A new analysis of corporate TV news has found there was almost no debate about whether the United States should go to war in Iraq and Syria. The group Fairness and Accuracy in Reporting found that of the more than 200 guests who appeared on network shows to discuss the issue, just six voiced opposition to military action. The report, titled “Debating How — Not Whether — to Launch a New War,” examines a two-week period in September when U.S. involvement in Iraq and Syria dominated the airwaves. The report also finds that on the high-profile Sunday talk shows, out of 89 guests, there was just one antiwar voice — Katrina vanden Heuvel, editor of The Nation. We speak to Peter Hart, activism director at FAIR.
Video and transcript at the link.
The government exercises considerable control over the media, even beyond the sort of direct intervention that kept the NY Times from publishing what they had learned about a massive and highly illegal warrantless wiretapping program inaugurated by the Bush Administration (and, of course, expanded by the Obama Administration). The Obama Administration stated point blank that anyone killed by a drone strike would be considered a “militant” unless and until proved otherwise. Since the strikes are often in remote and hostile areas, such proof is generally unavailable—but our lapdog media follows along, doing whatever is asked.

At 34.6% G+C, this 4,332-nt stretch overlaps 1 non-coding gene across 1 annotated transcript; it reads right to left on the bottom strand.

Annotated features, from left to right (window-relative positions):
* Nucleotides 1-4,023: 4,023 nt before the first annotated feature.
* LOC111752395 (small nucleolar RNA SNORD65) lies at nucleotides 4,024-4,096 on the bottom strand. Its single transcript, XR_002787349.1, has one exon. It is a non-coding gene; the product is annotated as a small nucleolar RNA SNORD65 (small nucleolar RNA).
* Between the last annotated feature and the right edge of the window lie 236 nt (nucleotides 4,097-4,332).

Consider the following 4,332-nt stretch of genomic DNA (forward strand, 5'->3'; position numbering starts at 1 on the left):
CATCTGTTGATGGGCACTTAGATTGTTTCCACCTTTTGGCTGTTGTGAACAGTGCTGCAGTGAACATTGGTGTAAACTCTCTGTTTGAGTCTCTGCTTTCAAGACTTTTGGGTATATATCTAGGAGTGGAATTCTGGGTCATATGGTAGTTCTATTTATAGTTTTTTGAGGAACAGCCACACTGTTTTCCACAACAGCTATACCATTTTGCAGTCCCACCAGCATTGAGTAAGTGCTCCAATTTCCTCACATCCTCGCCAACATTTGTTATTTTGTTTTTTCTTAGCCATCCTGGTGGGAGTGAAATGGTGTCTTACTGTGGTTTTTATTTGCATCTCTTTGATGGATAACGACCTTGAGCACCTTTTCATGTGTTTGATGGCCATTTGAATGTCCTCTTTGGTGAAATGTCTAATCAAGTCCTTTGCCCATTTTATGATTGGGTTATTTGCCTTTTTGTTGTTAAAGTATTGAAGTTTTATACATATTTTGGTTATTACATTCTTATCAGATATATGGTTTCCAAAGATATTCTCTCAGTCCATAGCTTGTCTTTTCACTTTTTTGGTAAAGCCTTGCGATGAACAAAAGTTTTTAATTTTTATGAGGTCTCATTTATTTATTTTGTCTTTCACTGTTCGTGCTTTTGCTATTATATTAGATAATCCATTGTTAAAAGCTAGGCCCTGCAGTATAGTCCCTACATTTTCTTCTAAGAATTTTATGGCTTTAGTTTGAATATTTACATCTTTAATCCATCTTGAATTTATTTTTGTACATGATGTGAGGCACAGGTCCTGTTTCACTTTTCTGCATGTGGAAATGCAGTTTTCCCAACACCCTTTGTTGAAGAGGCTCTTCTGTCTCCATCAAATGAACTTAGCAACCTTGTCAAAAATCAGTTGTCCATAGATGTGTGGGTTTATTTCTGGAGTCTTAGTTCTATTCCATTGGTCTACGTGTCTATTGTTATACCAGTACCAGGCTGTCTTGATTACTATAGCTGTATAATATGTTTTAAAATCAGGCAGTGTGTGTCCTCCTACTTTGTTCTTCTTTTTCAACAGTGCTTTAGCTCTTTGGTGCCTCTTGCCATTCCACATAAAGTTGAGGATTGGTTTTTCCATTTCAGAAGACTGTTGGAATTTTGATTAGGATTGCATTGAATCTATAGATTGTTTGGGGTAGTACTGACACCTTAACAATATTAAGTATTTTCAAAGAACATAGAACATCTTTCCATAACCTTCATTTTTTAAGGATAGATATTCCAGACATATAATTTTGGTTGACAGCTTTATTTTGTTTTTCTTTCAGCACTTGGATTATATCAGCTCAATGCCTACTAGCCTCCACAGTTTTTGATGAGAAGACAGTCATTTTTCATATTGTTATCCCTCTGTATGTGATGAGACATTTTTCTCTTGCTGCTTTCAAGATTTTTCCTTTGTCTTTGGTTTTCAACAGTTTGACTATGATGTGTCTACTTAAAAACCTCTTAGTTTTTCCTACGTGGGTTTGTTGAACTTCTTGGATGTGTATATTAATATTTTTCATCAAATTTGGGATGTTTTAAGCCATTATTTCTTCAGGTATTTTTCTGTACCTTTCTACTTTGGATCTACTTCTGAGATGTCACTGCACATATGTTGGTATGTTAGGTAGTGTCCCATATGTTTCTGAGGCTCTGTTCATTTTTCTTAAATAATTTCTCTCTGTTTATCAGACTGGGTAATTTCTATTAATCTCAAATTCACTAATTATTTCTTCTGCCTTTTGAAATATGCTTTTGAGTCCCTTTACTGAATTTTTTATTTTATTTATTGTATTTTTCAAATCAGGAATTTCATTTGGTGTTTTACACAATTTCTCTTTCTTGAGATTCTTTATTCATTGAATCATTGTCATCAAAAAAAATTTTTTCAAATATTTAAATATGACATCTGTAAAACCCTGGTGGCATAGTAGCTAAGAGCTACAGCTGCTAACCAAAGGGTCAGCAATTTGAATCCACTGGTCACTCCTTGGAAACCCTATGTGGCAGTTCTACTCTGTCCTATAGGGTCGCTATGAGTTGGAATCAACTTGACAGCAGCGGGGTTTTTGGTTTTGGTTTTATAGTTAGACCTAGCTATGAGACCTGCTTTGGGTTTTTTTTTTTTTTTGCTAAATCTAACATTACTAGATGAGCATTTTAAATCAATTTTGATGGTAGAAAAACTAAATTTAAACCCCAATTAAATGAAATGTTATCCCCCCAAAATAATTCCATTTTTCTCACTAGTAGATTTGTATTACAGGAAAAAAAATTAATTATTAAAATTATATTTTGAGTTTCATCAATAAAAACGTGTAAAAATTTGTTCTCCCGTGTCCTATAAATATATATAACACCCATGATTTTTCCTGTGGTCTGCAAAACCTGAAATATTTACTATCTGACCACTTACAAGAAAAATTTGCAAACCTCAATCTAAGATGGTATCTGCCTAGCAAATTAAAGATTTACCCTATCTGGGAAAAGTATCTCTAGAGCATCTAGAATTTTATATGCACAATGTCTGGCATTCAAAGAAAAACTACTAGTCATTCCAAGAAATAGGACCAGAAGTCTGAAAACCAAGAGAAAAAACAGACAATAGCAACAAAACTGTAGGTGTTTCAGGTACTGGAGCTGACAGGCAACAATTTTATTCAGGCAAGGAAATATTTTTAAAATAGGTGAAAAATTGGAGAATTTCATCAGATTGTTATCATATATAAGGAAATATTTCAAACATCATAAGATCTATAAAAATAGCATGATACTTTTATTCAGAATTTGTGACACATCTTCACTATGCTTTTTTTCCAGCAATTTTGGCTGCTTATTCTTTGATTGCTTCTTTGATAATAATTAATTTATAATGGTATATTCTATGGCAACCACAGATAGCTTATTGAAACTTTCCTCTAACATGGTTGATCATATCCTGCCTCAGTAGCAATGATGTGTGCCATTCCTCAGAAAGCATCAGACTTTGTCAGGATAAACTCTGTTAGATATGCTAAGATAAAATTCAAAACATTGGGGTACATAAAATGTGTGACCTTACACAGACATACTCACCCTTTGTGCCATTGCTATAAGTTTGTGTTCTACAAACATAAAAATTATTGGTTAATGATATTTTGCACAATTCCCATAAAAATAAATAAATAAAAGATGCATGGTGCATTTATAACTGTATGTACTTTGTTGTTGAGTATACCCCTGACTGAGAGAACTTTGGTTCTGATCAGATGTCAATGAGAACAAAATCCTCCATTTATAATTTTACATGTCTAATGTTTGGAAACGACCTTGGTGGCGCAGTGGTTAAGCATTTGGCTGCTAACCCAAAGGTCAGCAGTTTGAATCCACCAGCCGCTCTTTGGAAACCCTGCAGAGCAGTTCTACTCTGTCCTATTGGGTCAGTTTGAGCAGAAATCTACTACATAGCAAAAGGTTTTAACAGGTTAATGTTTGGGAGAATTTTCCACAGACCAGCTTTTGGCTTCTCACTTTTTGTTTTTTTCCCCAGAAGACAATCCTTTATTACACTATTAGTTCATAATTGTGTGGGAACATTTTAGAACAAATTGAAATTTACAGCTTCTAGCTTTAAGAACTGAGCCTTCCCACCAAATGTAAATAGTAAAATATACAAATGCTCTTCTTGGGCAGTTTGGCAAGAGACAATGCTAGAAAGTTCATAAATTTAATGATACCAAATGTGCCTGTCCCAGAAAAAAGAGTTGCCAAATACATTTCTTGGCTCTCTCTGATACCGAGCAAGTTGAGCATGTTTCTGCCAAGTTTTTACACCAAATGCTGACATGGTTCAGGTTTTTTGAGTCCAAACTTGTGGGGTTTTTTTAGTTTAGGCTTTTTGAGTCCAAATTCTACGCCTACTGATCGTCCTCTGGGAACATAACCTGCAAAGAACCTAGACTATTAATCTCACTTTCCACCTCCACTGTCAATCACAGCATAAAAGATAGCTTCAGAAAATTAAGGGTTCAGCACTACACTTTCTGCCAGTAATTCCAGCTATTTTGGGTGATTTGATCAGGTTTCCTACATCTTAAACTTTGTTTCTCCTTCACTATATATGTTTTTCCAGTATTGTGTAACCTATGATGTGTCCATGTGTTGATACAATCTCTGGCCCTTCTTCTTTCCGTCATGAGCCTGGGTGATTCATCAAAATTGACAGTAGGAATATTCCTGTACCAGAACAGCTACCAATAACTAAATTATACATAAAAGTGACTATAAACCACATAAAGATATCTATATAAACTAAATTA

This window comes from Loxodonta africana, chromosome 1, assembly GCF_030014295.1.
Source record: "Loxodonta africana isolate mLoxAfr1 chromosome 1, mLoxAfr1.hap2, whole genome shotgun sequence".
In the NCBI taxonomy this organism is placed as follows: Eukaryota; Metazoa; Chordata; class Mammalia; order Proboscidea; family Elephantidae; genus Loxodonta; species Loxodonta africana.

Glenn Greenwald reports on the practice in The Intercept:
It has been more than two years since The New York Times revealed that “Mr. Obama embraced a disputed method for counting civilian casualties” of his drone strikes which “in effect counts all military-age males in a strike zone as combatants . . . . unless there is explicit intelligence posthumously proving them innocent.” The paper noted that “this counting method may partly explain the official claims of extraordinarily low collateral deaths,” and even quoted CIA officials as deeply “troubled” by this decision: “One called it ‘guilt by association’ that has led to ‘deceptive’ estimates of civilian casualties. ‘It bothers me when they say there were seven guys, so they must all be militants. They count the corpses and they’re not really sure who they are.’”